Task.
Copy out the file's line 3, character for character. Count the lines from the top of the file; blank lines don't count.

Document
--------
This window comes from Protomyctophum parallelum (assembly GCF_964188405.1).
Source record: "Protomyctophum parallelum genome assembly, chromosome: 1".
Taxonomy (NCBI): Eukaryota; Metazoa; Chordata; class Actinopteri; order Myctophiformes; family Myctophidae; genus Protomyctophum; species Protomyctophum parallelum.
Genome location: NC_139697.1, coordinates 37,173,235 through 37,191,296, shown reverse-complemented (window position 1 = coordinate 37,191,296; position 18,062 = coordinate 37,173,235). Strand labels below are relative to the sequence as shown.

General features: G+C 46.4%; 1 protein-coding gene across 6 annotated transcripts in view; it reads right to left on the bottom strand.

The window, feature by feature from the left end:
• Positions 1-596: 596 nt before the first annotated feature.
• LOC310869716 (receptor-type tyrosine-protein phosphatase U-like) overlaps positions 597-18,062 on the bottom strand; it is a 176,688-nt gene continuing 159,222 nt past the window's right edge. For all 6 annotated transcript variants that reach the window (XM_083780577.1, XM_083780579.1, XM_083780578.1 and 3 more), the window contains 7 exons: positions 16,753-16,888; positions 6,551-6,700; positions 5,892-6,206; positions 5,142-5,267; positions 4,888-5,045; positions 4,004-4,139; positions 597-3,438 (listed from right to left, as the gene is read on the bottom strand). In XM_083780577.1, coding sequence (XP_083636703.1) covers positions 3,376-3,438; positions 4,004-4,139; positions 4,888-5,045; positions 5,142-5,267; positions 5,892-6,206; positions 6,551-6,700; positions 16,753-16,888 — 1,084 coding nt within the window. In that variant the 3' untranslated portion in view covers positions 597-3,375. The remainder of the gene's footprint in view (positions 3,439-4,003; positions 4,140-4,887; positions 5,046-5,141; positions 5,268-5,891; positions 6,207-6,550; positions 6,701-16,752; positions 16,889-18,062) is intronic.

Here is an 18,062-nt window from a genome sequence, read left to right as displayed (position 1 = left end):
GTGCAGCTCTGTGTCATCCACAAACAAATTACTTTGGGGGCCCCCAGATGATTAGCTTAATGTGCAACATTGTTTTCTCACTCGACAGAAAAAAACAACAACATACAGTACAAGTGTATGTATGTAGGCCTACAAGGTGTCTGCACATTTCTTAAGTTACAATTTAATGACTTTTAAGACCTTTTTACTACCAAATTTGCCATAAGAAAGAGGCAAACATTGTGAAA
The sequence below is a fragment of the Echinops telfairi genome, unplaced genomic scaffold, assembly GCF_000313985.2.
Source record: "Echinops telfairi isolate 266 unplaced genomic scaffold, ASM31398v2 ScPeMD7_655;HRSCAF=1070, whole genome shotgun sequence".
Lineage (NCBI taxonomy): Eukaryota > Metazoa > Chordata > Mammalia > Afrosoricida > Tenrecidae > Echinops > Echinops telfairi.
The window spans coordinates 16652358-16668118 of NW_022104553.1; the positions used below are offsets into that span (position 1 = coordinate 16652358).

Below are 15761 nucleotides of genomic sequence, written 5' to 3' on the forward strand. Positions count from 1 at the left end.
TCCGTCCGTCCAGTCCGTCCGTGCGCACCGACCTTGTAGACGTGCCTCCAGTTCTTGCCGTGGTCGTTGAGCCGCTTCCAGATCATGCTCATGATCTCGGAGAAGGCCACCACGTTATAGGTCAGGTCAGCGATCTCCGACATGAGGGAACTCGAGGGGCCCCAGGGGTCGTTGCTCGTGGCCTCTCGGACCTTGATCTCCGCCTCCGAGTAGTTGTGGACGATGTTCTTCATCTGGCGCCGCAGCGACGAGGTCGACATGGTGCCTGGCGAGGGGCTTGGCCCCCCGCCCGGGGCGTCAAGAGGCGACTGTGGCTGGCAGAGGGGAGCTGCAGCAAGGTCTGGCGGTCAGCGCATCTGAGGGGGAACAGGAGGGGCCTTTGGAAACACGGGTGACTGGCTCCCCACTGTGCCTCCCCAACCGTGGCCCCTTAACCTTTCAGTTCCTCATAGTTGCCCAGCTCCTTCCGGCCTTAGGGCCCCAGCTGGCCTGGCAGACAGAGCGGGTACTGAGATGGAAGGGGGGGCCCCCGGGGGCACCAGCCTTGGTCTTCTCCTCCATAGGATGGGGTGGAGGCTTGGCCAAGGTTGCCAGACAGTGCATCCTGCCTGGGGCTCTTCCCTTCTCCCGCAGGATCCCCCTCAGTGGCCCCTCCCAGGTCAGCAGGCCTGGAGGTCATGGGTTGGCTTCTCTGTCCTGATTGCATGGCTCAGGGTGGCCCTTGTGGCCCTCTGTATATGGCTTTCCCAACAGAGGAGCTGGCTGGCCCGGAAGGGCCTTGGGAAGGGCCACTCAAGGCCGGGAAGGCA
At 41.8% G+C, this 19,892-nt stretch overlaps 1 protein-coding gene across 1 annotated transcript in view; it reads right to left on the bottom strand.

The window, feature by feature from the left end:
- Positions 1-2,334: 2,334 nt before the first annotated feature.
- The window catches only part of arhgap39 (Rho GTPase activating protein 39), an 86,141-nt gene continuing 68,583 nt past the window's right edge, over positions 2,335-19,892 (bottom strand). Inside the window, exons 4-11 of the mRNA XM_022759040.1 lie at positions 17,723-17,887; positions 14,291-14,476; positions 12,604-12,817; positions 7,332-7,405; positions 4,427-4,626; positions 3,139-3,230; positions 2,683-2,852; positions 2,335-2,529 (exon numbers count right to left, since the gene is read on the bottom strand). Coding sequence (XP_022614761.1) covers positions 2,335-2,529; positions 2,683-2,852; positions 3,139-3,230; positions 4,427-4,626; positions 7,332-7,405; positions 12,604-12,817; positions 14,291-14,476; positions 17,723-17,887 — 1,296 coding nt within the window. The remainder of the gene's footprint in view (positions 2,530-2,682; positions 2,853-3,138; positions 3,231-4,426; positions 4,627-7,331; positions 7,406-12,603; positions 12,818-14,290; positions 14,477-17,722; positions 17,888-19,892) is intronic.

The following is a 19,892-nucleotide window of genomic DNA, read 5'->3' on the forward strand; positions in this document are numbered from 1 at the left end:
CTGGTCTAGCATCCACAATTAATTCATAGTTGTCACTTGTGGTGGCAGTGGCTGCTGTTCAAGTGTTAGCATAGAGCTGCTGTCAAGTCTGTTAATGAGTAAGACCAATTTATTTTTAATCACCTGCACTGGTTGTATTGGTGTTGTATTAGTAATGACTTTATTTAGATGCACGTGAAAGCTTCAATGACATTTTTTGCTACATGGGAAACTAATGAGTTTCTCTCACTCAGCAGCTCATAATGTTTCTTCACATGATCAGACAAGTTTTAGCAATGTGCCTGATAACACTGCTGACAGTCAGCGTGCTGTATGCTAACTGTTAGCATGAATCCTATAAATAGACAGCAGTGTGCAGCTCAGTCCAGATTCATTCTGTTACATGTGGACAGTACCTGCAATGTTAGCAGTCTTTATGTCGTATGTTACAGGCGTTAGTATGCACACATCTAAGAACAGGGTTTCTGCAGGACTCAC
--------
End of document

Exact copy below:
Taxonomy (NCBI): Eukaryota; Metazoa; Chordata; class Actinopteri; order Myctophiformes; family Myctophidae; genus Protomyctophum; species Protomyctophum parallelum.